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This question already has an answer here:

Why do almost all words that are "able" written like:

  • Comparable
  • Disposable
  • Doable
  • Writable

Except for the word "Convertible"?

Can someone explain this to me or are there no rules tied to this? (I was just curious).

marked as duplicate by user140086, sumelic, choster, Hellion, ab2 ReinstateMonicaNow Jan 29 '16 at 1:44

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  • There is a "general" rule, but I think it requires that you know whether the term is from Latin or Greek, or something along those lines, so it's easier to just look up the word (or let spell checker prompt you). – Hot Licks Jan 19 '16 at 13:38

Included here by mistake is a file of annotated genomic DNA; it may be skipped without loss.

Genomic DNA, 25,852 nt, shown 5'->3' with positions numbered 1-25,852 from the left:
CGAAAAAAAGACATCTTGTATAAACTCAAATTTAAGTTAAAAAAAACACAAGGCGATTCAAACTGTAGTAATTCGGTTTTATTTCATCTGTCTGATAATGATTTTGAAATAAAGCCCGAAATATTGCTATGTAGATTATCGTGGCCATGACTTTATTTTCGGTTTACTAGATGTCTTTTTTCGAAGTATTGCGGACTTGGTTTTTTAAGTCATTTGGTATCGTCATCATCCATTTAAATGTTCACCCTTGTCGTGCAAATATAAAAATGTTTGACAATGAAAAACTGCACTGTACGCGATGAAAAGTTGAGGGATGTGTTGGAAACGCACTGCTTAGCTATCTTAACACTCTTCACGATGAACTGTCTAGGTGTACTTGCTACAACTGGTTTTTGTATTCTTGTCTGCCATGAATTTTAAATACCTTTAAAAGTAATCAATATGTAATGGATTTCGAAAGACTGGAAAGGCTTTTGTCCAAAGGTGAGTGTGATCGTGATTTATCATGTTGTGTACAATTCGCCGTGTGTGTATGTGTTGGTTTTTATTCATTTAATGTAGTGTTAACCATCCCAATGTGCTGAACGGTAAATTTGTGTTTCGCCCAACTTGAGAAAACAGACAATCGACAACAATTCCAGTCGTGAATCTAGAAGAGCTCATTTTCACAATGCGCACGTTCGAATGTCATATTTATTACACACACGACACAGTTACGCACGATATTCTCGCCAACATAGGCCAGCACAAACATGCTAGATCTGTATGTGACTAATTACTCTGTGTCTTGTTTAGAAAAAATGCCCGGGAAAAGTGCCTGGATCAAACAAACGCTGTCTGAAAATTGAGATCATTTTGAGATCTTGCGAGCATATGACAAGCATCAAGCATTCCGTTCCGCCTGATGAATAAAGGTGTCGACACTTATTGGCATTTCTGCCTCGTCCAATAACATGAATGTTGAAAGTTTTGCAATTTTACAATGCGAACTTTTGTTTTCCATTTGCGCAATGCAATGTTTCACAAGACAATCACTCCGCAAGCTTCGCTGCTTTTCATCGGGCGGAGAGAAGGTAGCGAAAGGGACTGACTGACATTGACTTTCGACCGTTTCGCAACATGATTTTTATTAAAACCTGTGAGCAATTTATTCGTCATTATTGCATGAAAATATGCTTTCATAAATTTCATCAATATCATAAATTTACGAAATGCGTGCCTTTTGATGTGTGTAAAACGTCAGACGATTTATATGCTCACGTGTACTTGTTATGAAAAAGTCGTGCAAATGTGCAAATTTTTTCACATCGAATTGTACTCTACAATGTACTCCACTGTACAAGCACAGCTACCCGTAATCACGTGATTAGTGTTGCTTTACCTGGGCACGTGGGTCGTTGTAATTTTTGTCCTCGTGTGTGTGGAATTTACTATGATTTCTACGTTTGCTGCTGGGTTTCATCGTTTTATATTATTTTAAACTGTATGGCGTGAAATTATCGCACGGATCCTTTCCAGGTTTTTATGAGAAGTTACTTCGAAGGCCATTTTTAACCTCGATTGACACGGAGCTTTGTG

• Ok, never heard of such a rule. But it would be useless to me nonetheless cause i wouldn't be "able" to identify a term being Latin or Greek ;) – NickGames Jan 19 '16 at 13:48
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It stems from the Latin term "convertibilis", which means changeable. The term "convertible" is Old French, dating back to the 13th-14th century. I'd imagine they kept the i because it was more familiar with the original term.

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